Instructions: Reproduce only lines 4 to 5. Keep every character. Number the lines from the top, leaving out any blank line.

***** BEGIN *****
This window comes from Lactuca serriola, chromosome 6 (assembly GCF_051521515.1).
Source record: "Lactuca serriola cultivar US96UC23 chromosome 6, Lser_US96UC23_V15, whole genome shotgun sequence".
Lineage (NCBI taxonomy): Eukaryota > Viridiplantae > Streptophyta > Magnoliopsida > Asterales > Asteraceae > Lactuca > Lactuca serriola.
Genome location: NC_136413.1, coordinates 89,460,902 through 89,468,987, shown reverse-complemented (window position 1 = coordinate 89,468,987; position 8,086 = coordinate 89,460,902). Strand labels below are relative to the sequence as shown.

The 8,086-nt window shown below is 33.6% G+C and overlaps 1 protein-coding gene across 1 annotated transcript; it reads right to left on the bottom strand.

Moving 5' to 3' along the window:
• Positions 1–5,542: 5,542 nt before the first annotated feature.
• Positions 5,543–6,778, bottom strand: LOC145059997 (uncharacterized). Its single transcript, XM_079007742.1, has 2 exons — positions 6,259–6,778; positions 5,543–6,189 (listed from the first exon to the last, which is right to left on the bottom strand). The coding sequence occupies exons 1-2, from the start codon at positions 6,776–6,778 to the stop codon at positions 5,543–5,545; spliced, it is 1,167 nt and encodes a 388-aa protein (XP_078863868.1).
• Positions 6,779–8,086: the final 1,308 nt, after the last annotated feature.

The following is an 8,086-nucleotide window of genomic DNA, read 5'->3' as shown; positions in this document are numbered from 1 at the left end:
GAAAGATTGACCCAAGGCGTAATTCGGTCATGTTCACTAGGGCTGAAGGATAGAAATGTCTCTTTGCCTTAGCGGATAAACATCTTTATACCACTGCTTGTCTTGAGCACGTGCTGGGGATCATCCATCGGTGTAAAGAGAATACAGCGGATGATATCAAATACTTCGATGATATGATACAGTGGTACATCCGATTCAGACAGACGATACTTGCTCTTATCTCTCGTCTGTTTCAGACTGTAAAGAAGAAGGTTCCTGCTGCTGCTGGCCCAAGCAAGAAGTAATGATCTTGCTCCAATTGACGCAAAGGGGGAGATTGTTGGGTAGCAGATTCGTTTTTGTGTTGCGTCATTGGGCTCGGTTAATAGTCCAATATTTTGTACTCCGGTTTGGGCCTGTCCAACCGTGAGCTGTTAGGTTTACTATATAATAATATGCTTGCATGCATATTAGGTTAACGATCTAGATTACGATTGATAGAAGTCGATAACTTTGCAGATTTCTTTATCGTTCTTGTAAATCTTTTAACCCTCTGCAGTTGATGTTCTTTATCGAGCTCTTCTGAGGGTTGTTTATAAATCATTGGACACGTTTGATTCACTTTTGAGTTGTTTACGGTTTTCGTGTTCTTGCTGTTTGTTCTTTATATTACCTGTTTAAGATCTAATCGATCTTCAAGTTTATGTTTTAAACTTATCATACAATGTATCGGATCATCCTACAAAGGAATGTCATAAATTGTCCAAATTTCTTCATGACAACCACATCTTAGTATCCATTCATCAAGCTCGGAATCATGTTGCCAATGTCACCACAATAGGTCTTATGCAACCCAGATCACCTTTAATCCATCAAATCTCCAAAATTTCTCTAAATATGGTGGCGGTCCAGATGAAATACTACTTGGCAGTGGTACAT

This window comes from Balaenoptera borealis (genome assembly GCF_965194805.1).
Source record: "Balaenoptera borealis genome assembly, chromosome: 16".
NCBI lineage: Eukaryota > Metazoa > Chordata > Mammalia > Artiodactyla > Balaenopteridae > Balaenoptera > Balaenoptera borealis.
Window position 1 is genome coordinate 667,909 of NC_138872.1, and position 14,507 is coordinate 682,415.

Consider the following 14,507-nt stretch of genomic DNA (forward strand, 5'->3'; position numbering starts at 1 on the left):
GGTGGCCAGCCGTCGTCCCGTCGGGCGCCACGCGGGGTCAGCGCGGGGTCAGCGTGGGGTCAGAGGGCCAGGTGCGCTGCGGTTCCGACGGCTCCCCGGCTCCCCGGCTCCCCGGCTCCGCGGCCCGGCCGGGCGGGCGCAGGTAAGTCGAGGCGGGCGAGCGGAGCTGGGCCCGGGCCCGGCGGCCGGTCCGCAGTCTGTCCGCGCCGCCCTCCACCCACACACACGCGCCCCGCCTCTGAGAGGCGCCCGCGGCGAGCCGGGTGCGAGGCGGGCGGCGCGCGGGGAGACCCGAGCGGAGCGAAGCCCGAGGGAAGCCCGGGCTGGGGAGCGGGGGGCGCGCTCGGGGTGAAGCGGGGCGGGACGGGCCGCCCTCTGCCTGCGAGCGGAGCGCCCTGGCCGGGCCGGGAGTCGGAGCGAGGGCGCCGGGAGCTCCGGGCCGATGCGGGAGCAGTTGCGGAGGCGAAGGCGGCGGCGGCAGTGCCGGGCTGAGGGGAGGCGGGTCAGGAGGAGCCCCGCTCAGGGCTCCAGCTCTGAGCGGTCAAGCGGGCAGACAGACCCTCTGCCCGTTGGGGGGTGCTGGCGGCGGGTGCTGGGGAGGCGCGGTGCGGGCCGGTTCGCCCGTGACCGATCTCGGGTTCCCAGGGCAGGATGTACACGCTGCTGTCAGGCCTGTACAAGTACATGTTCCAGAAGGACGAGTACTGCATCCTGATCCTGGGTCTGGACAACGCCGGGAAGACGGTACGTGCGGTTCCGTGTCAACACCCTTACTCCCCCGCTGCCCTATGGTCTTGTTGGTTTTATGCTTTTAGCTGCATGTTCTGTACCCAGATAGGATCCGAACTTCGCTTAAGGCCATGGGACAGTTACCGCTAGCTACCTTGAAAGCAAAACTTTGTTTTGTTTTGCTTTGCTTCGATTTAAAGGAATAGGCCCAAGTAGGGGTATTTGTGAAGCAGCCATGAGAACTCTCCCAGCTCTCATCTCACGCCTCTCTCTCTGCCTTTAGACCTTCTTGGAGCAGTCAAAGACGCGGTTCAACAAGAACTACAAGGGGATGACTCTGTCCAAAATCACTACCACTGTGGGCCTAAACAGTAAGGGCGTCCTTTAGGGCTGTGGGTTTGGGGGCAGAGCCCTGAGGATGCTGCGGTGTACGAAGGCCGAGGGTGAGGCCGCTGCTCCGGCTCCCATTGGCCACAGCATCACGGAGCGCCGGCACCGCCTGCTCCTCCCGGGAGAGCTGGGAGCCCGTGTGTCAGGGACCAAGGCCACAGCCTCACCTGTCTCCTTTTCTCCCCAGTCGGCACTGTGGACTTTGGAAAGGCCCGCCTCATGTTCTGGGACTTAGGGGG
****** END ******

Genome location: NC_136413.1, coordinates 89,460,902 through 89,468,987, shown reverse-complemented (window position 1 = coordinate 89,468,987; position 8,086 = coordinate 89,460,902). Strand labels below are relative to the sequence as shown.

The 8,086-nt window shown below is 33.6% G+C and overlaps 1 protein-coding gene across 1 annotated transcript; it reads right to left on the bottom strand.